#1 way to Decrease Food Waste…

Posted by Alayne Gardner-Carimi on

What One Person Can Do
While Earth Day 2023 slides into our rearview mirror, and Mother’s Day glimmers on the horizon (May 14th), Mother Earth continues to unfurl the miracles of her spring finery (albeit a bit slowly) despite contemporary ecologic obstacles.
We want to thank all our customers who came in to refill their oil and vinegar bottles on Earth Day. It was great to see you! And we look forward to seeing you again as you continue to refill your beautiful (and sustainable) vomFASS bottles with delicious vomFASS vinegars and oils with each visit.
Chatting while we filled bottles, some customers wondered…what else can I do? After all, I’m just one person. When we each do a little more as individuals to decrease our environmental impact, the collective effort can add up to a lot. Especially when it relates to something we do almost every day, like…eating. 
Food Waste Impact
Unfortunately, modern-day food consumption leads to a lot of waste. Food waste has a significant impact on the environment. Producing food requires resources like water, energy, and land. When food is wasted, those resources are also wasted.
When food is thrown away, it ends up in landfills. There it decomposes and releases methane, a greenhouse gas that is more potent than carbon dioxide in terms of its impact on global warming. It is estimated 8% of all greenhouse gas emissions each year are due to food loss and waste
On average, each American wastes 219 pounds of food a year, which has an economic loss of about $1866 per family. And that’s just the food aspect! We haven’t even started discussing the packaging surrounding most commercially available food products.
#1 way to Decrease Food Waste…
No, it’s not composting…
While composting is better than throwing food into a landfill, edible food that is composted is still wasting the water, gas, labor, growing space, and time that was spent growing that food. There’s another step that can be taken before composting to maximize nutrition and minimize food waste.
Repurposing Food 
Cook "roots to shoots" by using every part of your produce or food item. Vegetable scraps can be used to make new plants (photo above) and homemade broths. Homemade vegetable broth allows you to extract all the nutrients you can from the produce you buy while infusing that nutrition and flavor into other dishes. Unlike bouillon or concentrates, homemade broth has the added benefit of giving you control of the amount of salt and kinds of seasonings.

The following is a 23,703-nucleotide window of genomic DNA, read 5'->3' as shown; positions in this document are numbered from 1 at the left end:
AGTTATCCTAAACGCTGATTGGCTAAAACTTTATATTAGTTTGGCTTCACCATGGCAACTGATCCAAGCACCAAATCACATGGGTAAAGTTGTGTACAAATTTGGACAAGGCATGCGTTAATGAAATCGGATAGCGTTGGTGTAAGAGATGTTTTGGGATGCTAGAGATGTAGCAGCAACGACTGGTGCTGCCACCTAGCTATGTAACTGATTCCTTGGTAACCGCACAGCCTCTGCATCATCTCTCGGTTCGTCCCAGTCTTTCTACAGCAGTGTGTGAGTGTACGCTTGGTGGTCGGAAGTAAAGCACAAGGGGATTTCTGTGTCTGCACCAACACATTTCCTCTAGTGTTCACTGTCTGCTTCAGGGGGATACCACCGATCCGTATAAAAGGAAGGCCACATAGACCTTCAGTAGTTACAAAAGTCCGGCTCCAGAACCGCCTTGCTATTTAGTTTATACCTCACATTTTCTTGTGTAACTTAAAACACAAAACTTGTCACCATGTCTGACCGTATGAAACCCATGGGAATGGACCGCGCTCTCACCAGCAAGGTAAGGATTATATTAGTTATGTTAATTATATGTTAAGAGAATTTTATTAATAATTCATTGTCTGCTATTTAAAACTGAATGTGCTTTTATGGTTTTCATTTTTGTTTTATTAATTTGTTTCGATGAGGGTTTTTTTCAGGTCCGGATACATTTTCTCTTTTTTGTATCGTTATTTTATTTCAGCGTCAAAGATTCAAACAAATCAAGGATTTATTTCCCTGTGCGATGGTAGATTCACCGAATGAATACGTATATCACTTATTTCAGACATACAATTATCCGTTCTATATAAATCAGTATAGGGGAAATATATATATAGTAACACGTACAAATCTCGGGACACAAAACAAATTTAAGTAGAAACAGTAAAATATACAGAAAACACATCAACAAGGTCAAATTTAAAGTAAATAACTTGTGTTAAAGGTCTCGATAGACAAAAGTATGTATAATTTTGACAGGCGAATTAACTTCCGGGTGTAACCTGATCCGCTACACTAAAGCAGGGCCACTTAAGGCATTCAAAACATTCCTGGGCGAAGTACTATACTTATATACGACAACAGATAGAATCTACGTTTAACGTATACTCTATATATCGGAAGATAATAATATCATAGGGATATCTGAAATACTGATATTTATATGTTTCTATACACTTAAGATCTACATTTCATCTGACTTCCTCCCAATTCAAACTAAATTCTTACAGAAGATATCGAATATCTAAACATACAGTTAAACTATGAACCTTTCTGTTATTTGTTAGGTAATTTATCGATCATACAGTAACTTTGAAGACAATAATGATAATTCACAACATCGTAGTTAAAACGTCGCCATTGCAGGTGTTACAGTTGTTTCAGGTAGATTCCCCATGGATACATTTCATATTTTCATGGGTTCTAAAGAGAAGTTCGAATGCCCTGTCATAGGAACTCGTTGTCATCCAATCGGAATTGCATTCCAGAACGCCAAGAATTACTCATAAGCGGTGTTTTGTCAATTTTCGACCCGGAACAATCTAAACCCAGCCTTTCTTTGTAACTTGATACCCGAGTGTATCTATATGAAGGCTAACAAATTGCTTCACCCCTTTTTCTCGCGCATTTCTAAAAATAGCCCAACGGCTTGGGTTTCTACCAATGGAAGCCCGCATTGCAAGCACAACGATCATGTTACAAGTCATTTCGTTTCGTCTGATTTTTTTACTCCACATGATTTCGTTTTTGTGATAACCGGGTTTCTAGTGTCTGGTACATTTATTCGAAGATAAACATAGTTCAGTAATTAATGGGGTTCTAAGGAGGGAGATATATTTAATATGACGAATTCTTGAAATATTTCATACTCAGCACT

Homemade broths and stocks can be made with most vegetable peels, tops, ends and stems. As you prep your meals throughout the week, save these conveniently in a container in the freezer. You can use trimmings and skins from onions, garlic and potatoes, the stems of parsley or other soft herbs, asparagus ends, mushroom stems, the tops or peels of carrots or turnips, the ends from zucchinis. When the container is full, it’s time to make some broth. (To not discolor or overpower the flavor of other foods, it’s recommended to separate and add boldly flavored and colored veggies such as peppery greens, broccoli, cauliflower, beets, and cabbage into dishes and soups later rather than infusing them into broth.) 
Making broth is simple. Most of the time invested is hands-off so you can be tackling other important things in life while it is simmering. In addition to soup, the broth can be used as you cook rice, grains, or dried beans, or even deglaze a pan. See Mother's Broth and Coconut Parsnip Bisque recipes below.
Also, the cooked vegetable scraps are now ready for microbial digestion in your composter.
Taking Stock 
Another way to decrease food wastes is to plan your meals  calculate how much food you'll need and avoid over-purchasing. Make a shopping list, but check your refrigerator and pantry first before going to the store. Simple recipes at the beginning of the week can be combined as more complex meals or soups later in the week.
Getting Creative
Have leftover ingredients from a recipe but not enough to recreate it? Repurpose ingredients with some pantry staples to create a quick, easy, completely new meal, like the Quick Greens Gratin recipe below. Change up your vomFASS oils, spices or cheeses and this little veggie dish will never be boring. This super simple recipe uses everyday items, can be substituted with most vegetables, and works great for a quick  lunch or dinner.
Through sustainable practices and responsible stewardship, we can work together to create a brighter, healthier, and more sustainable future for ourselves and for our planet.

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  • Ken,
    Yes! If only more municipalities allowed chickens—We might not have any egg shortages either!

    Alayne on
  • and then there are chickens….

    Kenneth Felz on

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